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The Measurement of Medicaid Coverage in the SIPP: Evidence from California, 1990-1996

  • David Card
  • Andrew KG Hildreth
  • Lara D Shore-Sheppard

This paper studies the accuracy of reported Medicaid coverage in the Survey of Income and Program Participation (SIPP) using a unique data set formed by matching SIPP survey responses to administrative records from the State of California. Overall, we estimate that the SIPP underestimates Medicaid coverage in the California populaton by about 10 percent. Among SIPP respondents who can be matched to administrative records, we estimate that the probability someone reports Medicaid coverage in a month when they are actually covered is around 85 percent. The corresponding probability for low-income children is even higher – at least 90 percent. These estimates suggest that the SIPP provides reasonably accurate coverage reports for those who are actually in the Medicaid system. On the other hand, our estimate of the false positive rate (the rate of reported coverage for those who are not covered in the administrative records) is relatively high: 2.5 percent for the sample as a whole, and up to 20 percent for poor children. Some of this is due to errors in the recording of Social Security numbers in the administrative system, rather than to problems in the SIPP.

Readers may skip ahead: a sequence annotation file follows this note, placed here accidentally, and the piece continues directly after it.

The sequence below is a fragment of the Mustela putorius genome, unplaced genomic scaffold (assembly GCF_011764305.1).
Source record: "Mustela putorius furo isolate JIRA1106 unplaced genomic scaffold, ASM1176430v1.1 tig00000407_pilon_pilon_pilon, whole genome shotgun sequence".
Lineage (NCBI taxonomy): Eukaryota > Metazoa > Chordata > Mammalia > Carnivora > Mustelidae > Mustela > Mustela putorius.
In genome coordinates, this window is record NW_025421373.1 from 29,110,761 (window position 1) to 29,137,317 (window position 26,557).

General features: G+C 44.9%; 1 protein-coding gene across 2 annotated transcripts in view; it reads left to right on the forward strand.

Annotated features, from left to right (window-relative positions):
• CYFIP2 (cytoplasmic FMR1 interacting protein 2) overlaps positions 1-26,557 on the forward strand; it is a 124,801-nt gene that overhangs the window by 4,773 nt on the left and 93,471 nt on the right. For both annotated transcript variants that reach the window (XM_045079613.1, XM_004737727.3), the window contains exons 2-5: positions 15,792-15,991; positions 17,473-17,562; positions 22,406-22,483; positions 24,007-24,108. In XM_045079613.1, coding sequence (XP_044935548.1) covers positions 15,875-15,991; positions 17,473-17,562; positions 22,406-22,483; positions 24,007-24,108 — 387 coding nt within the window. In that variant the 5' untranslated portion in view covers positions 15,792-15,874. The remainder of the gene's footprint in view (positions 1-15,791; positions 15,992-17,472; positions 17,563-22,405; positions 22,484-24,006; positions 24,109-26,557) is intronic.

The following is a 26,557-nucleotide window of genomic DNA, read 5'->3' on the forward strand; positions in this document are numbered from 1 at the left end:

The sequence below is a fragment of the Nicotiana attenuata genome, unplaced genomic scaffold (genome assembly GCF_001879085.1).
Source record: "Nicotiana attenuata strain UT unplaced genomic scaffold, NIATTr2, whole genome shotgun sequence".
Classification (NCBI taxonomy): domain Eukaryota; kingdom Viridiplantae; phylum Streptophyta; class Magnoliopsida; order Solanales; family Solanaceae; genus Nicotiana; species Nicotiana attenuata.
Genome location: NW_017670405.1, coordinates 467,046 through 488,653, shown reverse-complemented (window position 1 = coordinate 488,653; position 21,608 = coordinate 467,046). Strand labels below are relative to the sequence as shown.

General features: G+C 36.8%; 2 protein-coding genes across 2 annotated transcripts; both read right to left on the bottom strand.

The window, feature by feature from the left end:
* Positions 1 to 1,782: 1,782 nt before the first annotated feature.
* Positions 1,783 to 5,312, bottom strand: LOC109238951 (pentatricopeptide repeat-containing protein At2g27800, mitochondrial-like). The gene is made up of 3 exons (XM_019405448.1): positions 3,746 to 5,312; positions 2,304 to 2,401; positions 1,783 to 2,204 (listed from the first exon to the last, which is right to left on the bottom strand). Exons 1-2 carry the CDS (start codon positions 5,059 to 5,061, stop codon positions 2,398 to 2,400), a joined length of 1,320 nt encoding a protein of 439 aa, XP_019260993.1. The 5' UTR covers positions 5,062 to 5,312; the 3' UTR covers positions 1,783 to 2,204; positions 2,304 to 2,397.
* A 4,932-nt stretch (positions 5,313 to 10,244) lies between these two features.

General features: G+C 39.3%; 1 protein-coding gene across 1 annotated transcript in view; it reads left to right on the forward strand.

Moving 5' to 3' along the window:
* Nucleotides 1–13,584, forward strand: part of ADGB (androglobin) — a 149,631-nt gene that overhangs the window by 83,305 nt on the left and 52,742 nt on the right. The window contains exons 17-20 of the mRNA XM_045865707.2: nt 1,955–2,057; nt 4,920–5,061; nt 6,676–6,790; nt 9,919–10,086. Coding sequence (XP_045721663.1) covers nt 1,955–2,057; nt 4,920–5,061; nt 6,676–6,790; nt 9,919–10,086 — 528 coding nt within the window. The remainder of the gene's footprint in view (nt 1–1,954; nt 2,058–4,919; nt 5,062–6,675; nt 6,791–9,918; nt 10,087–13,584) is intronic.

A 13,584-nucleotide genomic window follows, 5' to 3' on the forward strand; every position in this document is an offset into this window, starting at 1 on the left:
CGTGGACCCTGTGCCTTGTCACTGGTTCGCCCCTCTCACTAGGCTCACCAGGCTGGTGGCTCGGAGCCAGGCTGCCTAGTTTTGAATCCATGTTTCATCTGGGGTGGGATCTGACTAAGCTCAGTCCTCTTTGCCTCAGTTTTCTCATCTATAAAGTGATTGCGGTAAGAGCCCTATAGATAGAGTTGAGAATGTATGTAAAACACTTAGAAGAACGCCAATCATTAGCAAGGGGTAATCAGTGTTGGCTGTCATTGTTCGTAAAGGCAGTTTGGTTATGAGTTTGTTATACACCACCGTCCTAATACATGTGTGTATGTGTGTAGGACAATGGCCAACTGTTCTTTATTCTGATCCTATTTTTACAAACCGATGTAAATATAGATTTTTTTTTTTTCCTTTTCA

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File URL: ftp://ftp2.census.gov/ces/wp/2002/CES-WP-02-21.pdf
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Paper provided by Center for Economic Studies, U.S. Census Bureau in its series Working Papers with number 02-21.

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Date of creation: Sep 2002
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Handle: RePEc:cen:wpaper:02-21
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  1. Lara D. Shore-Sheppard, 2005. "Stemming the Tide? The Effect of Expanding Medicaid Eligibility on Health Insurance," NBER Working Papers 11091, National Bureau of Economic Research, Inc.
  2. Jonathan Gruber, 2003. "Medicaid," NBER Chapters, in: Means-Tested Transfer Programs in the United States, pages 15-78 National Bureau of Economic Research, Inc.
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